Start Dating silver plate letter dates

Dating silver plate letter dates

Here, often for reasons of security and economy, it was prudent to operate outside the jurisdiction of the metropolitan assay houses of Dublin and Edinburgh.

Some of these ceased hallmarking as early as the Stuart period (the Norwich assay office identified by a crowned lion passant and a crowned rosette shut in 1701), while others such as Chester (three wheat sheaves and a sword) and Glasgow (a tree, bird, bell and fish) were still operating into the post-war era.

Numbers like 10.15, 112, or 11/12 were stamped on the silver to indicate the percentage of pure silver in the metal.

When the American silversmiths were first “discovered” in the early 1900s, most collectors felt that only the eighteenth-century makers were important.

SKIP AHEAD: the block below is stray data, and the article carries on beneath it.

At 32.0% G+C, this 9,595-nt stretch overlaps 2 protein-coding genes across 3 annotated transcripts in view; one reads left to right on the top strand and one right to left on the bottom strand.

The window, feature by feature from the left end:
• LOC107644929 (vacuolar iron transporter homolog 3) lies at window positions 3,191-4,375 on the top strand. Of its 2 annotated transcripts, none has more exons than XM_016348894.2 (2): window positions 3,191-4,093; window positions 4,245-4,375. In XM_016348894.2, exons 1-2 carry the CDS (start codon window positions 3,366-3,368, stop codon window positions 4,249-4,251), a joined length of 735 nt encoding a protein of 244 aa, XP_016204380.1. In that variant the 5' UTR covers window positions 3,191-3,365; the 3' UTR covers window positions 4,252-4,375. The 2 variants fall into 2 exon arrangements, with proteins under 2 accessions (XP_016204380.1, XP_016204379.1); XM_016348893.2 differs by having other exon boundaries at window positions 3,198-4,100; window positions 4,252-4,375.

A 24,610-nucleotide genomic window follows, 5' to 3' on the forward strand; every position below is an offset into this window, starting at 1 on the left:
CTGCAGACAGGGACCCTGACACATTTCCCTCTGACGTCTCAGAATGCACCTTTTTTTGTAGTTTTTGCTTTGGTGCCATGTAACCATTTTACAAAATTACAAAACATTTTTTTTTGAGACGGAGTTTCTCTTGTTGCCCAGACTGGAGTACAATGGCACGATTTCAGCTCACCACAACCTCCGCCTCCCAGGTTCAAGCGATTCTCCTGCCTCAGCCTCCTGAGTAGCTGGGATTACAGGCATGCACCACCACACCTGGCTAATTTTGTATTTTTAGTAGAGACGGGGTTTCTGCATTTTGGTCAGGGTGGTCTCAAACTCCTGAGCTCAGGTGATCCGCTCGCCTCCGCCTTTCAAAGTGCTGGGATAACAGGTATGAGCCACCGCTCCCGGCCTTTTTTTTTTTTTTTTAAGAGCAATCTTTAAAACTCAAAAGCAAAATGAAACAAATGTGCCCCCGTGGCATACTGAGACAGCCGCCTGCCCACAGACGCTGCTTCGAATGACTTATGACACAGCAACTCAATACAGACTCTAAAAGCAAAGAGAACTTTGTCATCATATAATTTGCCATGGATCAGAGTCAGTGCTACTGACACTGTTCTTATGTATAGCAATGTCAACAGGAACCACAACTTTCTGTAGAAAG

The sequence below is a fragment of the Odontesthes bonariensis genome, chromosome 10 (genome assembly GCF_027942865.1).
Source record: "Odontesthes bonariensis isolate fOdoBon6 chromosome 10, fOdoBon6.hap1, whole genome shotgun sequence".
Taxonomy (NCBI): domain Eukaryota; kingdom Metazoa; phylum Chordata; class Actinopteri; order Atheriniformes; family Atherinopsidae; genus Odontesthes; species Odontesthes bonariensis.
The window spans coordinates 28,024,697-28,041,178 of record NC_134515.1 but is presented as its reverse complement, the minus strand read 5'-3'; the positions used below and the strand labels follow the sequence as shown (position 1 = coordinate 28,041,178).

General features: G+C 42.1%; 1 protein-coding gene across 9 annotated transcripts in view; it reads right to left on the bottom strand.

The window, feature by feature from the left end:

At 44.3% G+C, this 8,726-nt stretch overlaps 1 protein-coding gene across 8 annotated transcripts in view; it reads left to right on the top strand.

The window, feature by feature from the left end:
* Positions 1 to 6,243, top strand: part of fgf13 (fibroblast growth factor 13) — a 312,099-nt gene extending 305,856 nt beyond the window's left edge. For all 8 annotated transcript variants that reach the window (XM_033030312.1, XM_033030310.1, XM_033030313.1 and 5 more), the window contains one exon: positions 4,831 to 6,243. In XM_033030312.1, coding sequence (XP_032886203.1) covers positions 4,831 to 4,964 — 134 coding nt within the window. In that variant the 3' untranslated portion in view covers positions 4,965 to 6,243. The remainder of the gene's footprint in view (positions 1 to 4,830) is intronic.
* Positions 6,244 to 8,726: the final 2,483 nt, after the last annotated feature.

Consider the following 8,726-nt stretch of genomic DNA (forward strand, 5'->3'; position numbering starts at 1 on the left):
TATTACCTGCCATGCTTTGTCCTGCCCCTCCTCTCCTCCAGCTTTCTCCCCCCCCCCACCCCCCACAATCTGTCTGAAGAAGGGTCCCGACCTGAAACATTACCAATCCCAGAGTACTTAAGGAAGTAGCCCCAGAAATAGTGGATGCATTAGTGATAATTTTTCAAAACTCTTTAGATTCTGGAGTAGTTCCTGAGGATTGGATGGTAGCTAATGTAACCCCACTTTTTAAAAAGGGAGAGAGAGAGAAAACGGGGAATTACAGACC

Dublin’s assay office has been operating since the middle of the 17th century and silver is still marked there.

Most British and Irish silver carries a number of stamps indicating not just the standard or purity mark (typically the lion passant) but also the initials of the maker, a date letter and the place of assay.

The head of liberty indicated quality; a date letter, the arms of the city of Baltimore, and the maker’s initials or name were included.

The dating system was discontinued in 1830 when the silversmiths developed another system.

This is a list of American silver marks and solid American silver. Ornate capital letters or the fleur-de-lis were used in France.